This was a newsletter from my trade union this year. Roughly translated, the title read: “The closing seminar of the ‘Employment through Work Welfare’ project discussed work welfare, work capacity and employment”. My translation dampens the effect of the original Finnish, as the English word “employment” doesn’t contain “work”, but nevertheless, you get the point: Finnish loves talking about work tautologically.

So back to työelämä: what does it mean? Depending on the context, I translate it in such ways as “employment”, “career”, “professional activity”. The way I refuse to translate it is how Finns do: “working life”.

Now, this is a trickier case than kannustinloukku, above, because “working life” is found in the Cambridge Dictionary, is the title of a trade union activism website, and comes up in academic studies Finns have had nothing to do with. I can’t seriously argue we don’t say it in English. However, there are several arguments for “working life” being an example of Finglish delusion rather than a good translation of työelämä:

  • “Working life” in English and Finglish refer to different things. A search of the phrase on the Global Corpus of Web-based English (“Web-based’ capitalized correctly) shows that many hits are preceded by a possessive adjective. When we do say “working life” in English, we often mean “someone’s career”: “I'd spent such a long part of my working life playing the role of the Phantom”. Note also that the Cambridge Dictionary defines “working life” as “the part of a person’s life when they do a job or are at work”. In Finnish, työelämä is less personal and more general: it’s the entire world of work, the system of interactions between employees, employers and entrepreneurs, and encompasses everywhere work is done. What is more, “working life” in English often means “service life”, how long you can expect a machine to function.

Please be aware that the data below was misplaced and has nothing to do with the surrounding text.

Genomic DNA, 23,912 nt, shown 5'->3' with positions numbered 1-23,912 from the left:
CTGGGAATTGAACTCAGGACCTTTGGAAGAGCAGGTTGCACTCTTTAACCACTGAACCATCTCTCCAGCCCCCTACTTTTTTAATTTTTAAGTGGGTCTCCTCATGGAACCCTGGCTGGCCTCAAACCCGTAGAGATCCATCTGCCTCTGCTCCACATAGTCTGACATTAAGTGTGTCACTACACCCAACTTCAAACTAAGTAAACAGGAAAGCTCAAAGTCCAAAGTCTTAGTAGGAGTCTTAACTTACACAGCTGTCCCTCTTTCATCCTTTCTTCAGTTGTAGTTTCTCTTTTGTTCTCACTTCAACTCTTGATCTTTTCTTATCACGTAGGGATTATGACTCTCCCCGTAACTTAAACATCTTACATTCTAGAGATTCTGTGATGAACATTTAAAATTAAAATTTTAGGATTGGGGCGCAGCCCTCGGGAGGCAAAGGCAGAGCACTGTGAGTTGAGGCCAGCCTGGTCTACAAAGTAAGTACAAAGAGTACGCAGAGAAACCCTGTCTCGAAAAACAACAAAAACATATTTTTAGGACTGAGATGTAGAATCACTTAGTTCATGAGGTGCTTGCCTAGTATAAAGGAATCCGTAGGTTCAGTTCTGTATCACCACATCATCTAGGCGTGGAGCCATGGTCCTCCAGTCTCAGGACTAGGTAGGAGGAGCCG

• For this reason, “working life” is misleading. The Finnish Ministry of Economic Affairs and Employment says: “Working life barometer measures changes in working life”. On that page, you’ll see that what the Ministry is trying to say is “employment barometer” or “working conditions barometer”, not “career barometer”, as an English-speaking reader might expect.

  • “Working life” is imprecise: the average educated English-speaking reader will see a headline like “New working life and a sustainable economy” and not get more than the general gist of what is meant. A translation of that headline which would tell the reader what the article is about could be “A transforming labour market and a sustainable economy”. (I firmly believe in translating headlines freely and radically, a subject I’ll blog on later.)